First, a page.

Blatter, however, insists foreign quotas are necessary to ensure the sport's growth and well-being and to prevent a handful of rich clubs dominating honours.
Now, when a noble effort to not only improve the stock of domestic players (which I think the English National team would benefit from the most), but to hopefully improve the domestic competition and make it more of a title race for 1 of 20 (instead of 1 of 4), the big clubs seem intent to quash it in court. This rule would limit the scope of these big clubs' ability to cherry pick stars from wherever and would force them to do more building of domestic players.
Take Arsenal this year, for instance. The ONLY English player of note on that team was Theo Walcott, who wasn't even a starter. In fact, they have way more playing Frenchmen than Englishmen. So England's top players are more likely to be playing for lower quality teams due to this and likely missing out on a lot of European / top level competition.
And look at how the NHL has matured from opening up competition. It is healthier under the salary cap system. This was something done to improve the league, the teams, the game. Who benefited the most? Probably the owners, but no fan gives a shit about an owner other than his willingness to field a competitive team and prevent him from re-locating (re-Jetsing?). In my mind, I won the most. The salary cap will keep costs from exploding and keep it affordable to most fans. Which will keep people coming to the building every night. Which will keep advertisers pumping their money into there. Which will keep the team in the city and which will keep the team profitable and able to afford the occasional free market splash.
So, as the rich get richer and the poor get poorer, expect to see more Derby's in English top flight. Expect to see very little change at the top, very little hope in the middle, and lots of scratching at the bottom.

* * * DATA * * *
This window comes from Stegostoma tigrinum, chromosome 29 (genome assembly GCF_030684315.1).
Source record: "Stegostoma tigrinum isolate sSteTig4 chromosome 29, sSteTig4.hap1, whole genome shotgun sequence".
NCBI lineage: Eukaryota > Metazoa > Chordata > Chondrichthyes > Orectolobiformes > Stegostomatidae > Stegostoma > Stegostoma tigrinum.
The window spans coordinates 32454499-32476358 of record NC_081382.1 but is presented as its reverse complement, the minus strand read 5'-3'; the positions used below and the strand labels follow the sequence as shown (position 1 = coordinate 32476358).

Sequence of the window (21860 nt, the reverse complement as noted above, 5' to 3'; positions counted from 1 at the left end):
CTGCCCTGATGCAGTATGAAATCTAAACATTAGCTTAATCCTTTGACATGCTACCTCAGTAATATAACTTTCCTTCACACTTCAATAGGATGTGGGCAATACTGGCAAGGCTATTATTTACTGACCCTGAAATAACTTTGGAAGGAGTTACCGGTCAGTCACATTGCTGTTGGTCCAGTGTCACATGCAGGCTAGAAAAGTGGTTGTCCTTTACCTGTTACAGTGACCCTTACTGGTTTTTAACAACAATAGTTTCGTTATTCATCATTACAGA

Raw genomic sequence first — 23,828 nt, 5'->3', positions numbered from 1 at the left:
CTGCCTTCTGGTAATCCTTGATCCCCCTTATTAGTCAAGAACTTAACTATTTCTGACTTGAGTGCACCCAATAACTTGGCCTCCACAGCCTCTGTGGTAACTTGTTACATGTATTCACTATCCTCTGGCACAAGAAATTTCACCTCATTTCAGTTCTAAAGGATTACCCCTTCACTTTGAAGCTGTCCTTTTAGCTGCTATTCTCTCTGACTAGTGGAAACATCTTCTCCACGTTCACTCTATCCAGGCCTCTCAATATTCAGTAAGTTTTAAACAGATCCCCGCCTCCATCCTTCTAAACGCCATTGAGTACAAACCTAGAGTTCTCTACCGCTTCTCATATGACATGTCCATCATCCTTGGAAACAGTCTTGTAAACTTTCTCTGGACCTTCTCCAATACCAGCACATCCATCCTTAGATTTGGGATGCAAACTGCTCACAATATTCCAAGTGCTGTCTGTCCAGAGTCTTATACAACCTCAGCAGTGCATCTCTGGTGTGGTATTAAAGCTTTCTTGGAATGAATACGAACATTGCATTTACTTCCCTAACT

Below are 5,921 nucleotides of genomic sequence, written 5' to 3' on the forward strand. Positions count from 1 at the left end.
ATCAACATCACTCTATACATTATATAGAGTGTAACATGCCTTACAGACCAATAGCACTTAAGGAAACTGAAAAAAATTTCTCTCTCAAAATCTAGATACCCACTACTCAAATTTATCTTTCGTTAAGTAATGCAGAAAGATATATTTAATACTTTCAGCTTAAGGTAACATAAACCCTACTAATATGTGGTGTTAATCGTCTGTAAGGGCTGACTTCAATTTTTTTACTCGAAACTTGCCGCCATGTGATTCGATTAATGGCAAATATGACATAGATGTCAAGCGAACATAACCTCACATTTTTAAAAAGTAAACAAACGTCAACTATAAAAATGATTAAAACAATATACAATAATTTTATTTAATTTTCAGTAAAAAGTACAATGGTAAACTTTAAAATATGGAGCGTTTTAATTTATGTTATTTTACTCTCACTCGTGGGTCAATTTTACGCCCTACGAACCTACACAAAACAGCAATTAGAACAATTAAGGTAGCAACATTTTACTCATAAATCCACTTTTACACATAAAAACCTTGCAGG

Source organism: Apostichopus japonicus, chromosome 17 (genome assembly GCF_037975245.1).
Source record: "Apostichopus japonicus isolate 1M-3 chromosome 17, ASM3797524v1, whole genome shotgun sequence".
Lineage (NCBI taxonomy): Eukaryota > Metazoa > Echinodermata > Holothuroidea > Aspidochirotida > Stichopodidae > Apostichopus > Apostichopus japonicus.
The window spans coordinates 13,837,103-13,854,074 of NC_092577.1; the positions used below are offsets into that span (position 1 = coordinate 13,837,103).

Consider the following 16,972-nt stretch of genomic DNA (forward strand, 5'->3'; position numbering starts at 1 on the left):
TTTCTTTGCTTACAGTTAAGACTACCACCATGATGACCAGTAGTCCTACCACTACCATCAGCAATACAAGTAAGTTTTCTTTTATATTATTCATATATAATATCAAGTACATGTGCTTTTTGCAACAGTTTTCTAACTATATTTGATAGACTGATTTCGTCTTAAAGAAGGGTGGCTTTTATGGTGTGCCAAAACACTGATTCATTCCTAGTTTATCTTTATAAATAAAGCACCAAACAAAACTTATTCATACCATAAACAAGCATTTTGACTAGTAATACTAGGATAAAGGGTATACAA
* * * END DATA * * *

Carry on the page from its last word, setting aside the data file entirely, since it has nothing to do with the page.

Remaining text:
Very little parity:
Premier League: same top four last 2 years (same top 2 positions)
La Liga: 2 changes in top four last 2 years (same champion)
Bundesliga: 1 change in top four last 2 years
Serie A: 2 changes in top four last 2 years (Juve was down the for one of these years, no change in top 2 teams)
Ligue 1: 2 changes in top four last 2 years (same champion last 7 years)
Evedivisie: 1 change in top 4 last 2 years (same top 2 positions)
In fact, of these European super leagues, on Germany has a new champion.
Sunday, May 25, 2008
Speaking of own goals, of which we rehashed a few of these last night, here is a list of 10 of them. I'm not sure Escobar belongs so high based on hilarity, but definitely high in significance, being a World Cup own goal and his being murdered of course. Also, Philips is an instant classic that I didn't know ended up in being the Stanley Cup winning goal.
The one that I chuckled at was one that wasn't on this list, but should have been. It was an international hockey game in which Japan was playing Denmark. I believe it was a relegation game and this was the winning goal, for some reason, my google skills can't verify this at the moment. What makes it great is the Japanese player, Nobuhiro Sugawara, celebrates at first for a brief second before the realization sinks in.
Another candidate that would have been appropriate given the current playoffs would be Fleury's bank shot off his defenseman to lose the 2004 World Juniors vs USA.